12. Here is the syllabus: I may be able to get you some other things...It is available to me through review. Can't attach it so will try to copy. Course Overview: In this nine-week course, we’ll go back in film history to investigate the "The Case of Film Noir"—the means, motives, and opportunities that led Hollywood studios to make these hardboiled crime dramas, arguably their greatest contribution to American culture. This course will run concurrently with the Turner Classic Movies "Summer of Darkness” programming event, airing 24 hours of films noir every Friday in June and July 2015. This is the deepest catalog of film noir every presented by the network (and perhaps any network), and provides an unprecedented opportunity for those interested in learning more to watch over 100 classic movies as they investigate “The Case of Film Noir.” Both the course and the associated films will enrich your understanding of the film noir phenomenon—from the earliest noir precursors to recent experiments in neo-noir. You will be able to share thoughts online and test your movie knowledge with a worldwide community of film noir students and fans. Course Outcomes: Students will: • gain a deeper appreciation of classic Hollywood movies • be able to identify the characteristics of a film noir • able to explain the origins and history of film noir • be able to perform close analyses of films noir Instructor Bio: This is the second time I am teaching this course on the Canvas Network, and the first time in conjunction with TCM's "Summer of Darkness" film noir festival. I received my Ph.D. in Critical Studies from USC's School of Cinematic Arts. I am the co-author of The Maltese Touch of Evil: Film Noir and Potential Criticism (University Press of New England, 2011). I am the co-host of the long-running podcast series, "Out of the Past: Investigating Film Noir." In addition to my interests and expertise in film noir, I am Executive Director of iLearn Research at Ball State University where I specialize in teaching and learning innovations for online, blended, and face-to-face environments. Prerequisites: None. This course welcomes all students interested in film noir and is intended for learners at all levels. If you have limited knowledge of film studies and/or film noir, I have provided additional web resources in the first module ("Getting Started") that are likely to be helpful to you. Please review them prior to watching the first lecture of this course. In the first module, you can also take two short ungraded quizzes to assess and help you determine your current level of understanding of key film terms and film noir, prior to taking this course. TCM Presents Into the Darkness Course Syllabus Ball State University, 2015 2 "TCM's Summer of Darkness" Film Schedule: A great opportunity in this course is the ability to watch over 100+ films noir on TCM in June and July 2015. This is a rare chance to see noir movies with a community of learners. Airing every Friday in June and July, plan ahead to watch as many films as you can, or to set your DVRs for later viewing. If you don't have access to TCM, this course will provide you free links to public domain films noir you can view on the Internet. Student Responsibilities and Online Etiquette: This course will have a large number of students from all over the world. There will be students with a lot of film noir knowledge, and others just learning about film noir for the first time. Please act responsibility in all communications and discussions with the other students. This course does not allow vulgarity, personal attacks, rude posts, or any other kinds of disrespectful language or abusive engagement with other students. Please treat the other students in this course with the same standards and common courtesy as if you were in a traditional face-to-face classroom with an instructor present. Please respect the time of other students in this course, as everyone is voluntarily participating in these learning activities. Since we will have students from all around the world, please be sensitive to different cultural backgrounds and beliefs and take that into consideration when you are posting a comment or tweeting. Beyond enrolling in the Canvas course, you will also be asked to participate on social media, a video annotation project, and on TCM message boards. Each of the websites and web tools outside of the Canvas Network have different rules and user agreements, so please make sure you are familiar with the policies and rules of those other service providers. Flexible Learning Options: One of the challenges of teaching a large open online course is recognizing that different students will have different goals and time commitments as they are participating in this course. This learning experience has been designed to be flexible. You can choose amount of time you want to commit to this course. Each weekly lesson is anchored by a short video lecture (20-30 minutes) that establishes the basic themes of that module. After viewing the video, you can choose to plunge deeper into additional readings and notes on the lecture, listen to podcasts that provide a model of close analysis of specific films, and participate in the course's discussions on social media and on the message boards. At the end of each weekly module, you can take a quiz that tests your knowledge on the current module. Course Completion Certificate: If you want to earn a completion certificate for this course, you will have to complete five weekly quizzes and take one final exam. Your cumulative score for the quizzes and exams must be 70% or greater to earn a certificate. Quiz 1 15% of final grade Quiz 2 15% of final grade Quiz 3 15% of final grade Quiz 4 15% of final grade Quiz 5 15% of final grade Final Exam 25% of final grade TCM Presents Into the Darkness Course Syllabus Ball State University, 2015 3 Weekly Schedule: Week One: Getting Started/New Students Start Here (June 1 – June 6, 2015) Week One is your orientation to the course. All of the set-up information for the course can be found in this first module. Make sure you complete all set up tasks before starting Week 2 (regardless of when you join this course). There is no lecture in Week 1. Week Two: The Heist: What is Film Noir? (June 7 – June 13, 2015) Themes Covered: Film noir as a new kind of film; defining film noir; approaches to the study of film noir Learning Activities: • Engage with "A Daily Dose of Darkness" (five minutes a day, Mondays-Thursdays) • Watch "The Case of Film Noir – Part 1: The Heist" • Read "Notes on Lecture 1: The Heist" • Read "Summer of Darkness" Viewing Guide and select your films to watch • Listen to the podcast on The Maltese Falcon • Participate on Twitter and join in discussions on the message boards • Take Quiz 1 Week Three: The Set-Up: Film Noir and its Influences (June 14 – June 20, 2015) Themes Covered: Cinematic precursors to noir; noir and other art forms (photography, painting, jazz, theater); literary precursors to noir, especially hardboiled detective fiction Learning Activities: • Engage with "A Daily Dose of Darkness" (five minutes a day, Mondays-Thursdays) • Watch "The Case of Film Noir – Part 2: The Set-Up" • Read "Notes on Lecture 2: The Set-Up" • Read "Summer of Darkness" Viewing Guide and select your films to watch • Listen to the podcast on Murder My Sweet • Participate on Twitter and join in discussions on the message boards • Take Quiz 2 Week Four: The Means: Film Noir and the Studio System (June 21 – June 27, 2015) Themes Covered: Overview of the Hollywood studio system (1930s-1950s); A vs. B pictures; the visual motifs of film noir Learning Activities: • Engage with "A Daily Dose of Darkness" (five minutes a day, Mondays-Thursdays) • Watch "The Case of Film Noir – Part 3: The Means" • Read "Notes on Lecture 3: The Means" • Read "Summer of Darkness" Viewing Guide and select your films to watch • Listen to the podcast on Detour • Participate on Twitter and join in discussions on the message boards • Take Quiz 3 TCM Presents Into the Darkness Course Syllabus Ball State University, 2015 4 Week Five: Fourth of July Break / No Class (June 28 – July 4, 2015) There is no class this week due to the holiday, but this is also a great week to get caught up if you are behind in the class. Week Six: The Motives: Film Noir Themes and Characters (July 5 – July 11, 2015) Themes Covered: The psychological and philosophical underpinnings of film noir; "tough guys" and femmes fatale as central characters in film noir Learning Activities: • Engage with "A Daily Dose of Darkness" (five minutes a day, Mondays-Thursdays) • Watch "The Case of Film Noir – Part 4: The Motives" • Read "Notes on Lecture 4: The Motives" • Read "Summer of Darkness" Viewing Guide and select your films to watch • Listen to the podcast on The Killers • Participate on Twitter and join in discussions on the message boards • Take Quiz 4 Week Seven: The Opportunity: Film Noir in the Postwar Period (July 12 – July 18, 2015) Themes Covered: The role of World War II and the ensuing postwar period (from 1946 into the 1950s); the Hollywood blacklist; the role of censorship; the rise of television Learning Activities: • Engage with "A Daily Dose of Darkness" (five minutes a day, Mondays-Thursdays) • Watch "The Case of Film Noir – Part 5: The Opportunity" • Read "Notes on Lecture 5: The Opportunity" • Read "Summer of Darkness" Viewing Guide and select your films to watch • Listen to the podcast on The Hitch-hiker • Participate on Twitter and join in discussions on the message boards • Take Quiz 5 Week Eight: Cracking the Case of Film Noir (July 19 – July 25, 2015) Themes Covered: Review of the course; Bringing all the evidence together Learning Activities: • Engage with "A Daily Dose of Darkness" (five minutes a day, Mondays-Thursdays) • Read "Cracking the Case of Film Noir: Some Final Thoughts" • Read "Summer of Darkness" Viewing Guide and select your films to watch • Listen to the podcast on Touch of Evil • Participate on Twitter and join in discussions on the message boards • Review for final exam Week Nine: Final Exam and Special Guest: Eddie Muller (July 19 – July 25, 2015) If you want to earn a certificate, you have to take the final exam. Also, we conclude the course with a one-hour online video discussion about film noir with TCM's on-air host for "Summer of Darkness," Eddie Muller. Visit our Canvas course site for more information about this event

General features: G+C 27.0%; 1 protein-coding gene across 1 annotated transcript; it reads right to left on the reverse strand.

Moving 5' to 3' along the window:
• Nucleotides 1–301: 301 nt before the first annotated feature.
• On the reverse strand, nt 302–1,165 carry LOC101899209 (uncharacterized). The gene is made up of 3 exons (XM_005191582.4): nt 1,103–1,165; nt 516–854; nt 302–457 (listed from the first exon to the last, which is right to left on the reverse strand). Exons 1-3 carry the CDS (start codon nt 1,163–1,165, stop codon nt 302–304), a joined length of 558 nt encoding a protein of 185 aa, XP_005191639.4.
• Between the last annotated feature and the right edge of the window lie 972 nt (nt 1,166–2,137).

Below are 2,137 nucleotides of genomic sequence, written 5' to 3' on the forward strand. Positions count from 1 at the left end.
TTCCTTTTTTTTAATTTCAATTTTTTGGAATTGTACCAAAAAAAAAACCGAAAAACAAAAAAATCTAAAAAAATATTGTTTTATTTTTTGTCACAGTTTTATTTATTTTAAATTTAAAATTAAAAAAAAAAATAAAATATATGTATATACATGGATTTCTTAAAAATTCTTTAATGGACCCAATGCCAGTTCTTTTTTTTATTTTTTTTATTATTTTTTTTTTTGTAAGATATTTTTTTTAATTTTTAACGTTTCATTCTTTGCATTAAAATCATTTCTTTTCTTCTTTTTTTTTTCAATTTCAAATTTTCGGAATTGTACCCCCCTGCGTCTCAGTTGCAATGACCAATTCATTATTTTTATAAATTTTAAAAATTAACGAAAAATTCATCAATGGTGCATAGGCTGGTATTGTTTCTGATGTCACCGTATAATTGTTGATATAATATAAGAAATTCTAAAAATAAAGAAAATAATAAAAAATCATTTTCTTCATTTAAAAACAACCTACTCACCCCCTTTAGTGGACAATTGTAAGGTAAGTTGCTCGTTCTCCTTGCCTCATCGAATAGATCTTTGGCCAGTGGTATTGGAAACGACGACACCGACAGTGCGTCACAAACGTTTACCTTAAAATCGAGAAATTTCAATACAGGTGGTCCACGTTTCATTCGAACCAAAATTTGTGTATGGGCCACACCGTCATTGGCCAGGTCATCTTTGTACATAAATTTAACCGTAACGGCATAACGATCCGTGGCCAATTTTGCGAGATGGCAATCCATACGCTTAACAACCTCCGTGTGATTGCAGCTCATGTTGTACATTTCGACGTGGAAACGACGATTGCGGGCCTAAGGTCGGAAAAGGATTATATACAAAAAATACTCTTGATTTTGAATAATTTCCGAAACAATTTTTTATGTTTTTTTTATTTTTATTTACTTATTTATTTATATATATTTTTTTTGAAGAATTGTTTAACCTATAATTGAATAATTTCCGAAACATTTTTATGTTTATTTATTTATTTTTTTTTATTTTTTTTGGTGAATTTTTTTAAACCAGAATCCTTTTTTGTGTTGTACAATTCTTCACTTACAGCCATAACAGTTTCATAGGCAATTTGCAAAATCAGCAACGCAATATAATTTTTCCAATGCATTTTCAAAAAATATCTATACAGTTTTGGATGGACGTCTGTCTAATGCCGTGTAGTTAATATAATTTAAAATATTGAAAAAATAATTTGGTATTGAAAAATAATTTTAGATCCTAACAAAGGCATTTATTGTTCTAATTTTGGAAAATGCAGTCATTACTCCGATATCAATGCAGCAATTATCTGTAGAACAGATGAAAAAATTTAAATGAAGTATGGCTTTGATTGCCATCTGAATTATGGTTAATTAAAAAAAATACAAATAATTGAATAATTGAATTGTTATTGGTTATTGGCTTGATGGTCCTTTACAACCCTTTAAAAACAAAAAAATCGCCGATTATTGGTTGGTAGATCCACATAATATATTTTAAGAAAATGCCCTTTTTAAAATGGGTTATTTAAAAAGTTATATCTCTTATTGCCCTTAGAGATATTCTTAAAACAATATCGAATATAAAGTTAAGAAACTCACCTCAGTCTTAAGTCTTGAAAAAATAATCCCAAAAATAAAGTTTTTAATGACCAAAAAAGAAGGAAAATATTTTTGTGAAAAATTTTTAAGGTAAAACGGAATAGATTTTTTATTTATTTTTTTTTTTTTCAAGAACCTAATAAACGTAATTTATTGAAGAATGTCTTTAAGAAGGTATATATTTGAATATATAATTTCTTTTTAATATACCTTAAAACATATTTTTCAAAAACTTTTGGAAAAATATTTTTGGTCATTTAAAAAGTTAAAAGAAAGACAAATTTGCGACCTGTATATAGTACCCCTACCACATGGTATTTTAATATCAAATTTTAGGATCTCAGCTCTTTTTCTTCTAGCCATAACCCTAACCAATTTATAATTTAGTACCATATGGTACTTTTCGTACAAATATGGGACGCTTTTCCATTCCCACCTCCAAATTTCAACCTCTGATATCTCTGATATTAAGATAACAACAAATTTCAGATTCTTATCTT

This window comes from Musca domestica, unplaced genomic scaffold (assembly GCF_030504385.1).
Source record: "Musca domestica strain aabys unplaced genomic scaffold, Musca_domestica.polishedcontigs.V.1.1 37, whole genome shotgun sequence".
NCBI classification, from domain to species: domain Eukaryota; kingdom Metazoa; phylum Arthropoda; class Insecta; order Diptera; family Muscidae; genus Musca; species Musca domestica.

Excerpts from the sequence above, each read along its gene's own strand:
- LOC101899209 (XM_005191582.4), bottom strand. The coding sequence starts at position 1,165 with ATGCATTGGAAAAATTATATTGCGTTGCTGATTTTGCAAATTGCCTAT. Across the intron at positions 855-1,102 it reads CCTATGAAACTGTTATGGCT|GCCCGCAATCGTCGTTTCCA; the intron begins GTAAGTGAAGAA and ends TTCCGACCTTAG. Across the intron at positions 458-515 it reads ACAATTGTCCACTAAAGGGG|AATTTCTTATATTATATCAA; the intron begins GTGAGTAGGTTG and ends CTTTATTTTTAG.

13. This was a film to promote American Nationalism, goes far beyond values. The staircase to the Presidents office was iconic in all patriotic and historic films of the White House, especially with that long line of presidents paintings on the way up, especially Grant, Jefferson and Washington at the top of the stairs. On the way up the butler (African-American) remembers seeing him 37 years before when “Mr. Teddy Roosevelt” got him the tickets, and seeing Cohan up their with all the “flag waving”. Then on entering the Presidents office and all the nautical elements the paintings of ships, the ship model (a hobby of Roosevelt’s), the nautical clock on the desk, and the wisps of smoke curling up from Roosevelt’s cigarette. Everyone knew of Roosevelt’s fascination with the navy and preference for. Such a perfect stand in for Roosevelt, I am sure it was him to most movie goers, very familiar with Roosevelt.
  14. Rest in Peace Jerry Maren just learned he died May 24, the last Munchkin (dressed in green from the lollipop guild). He had a long career.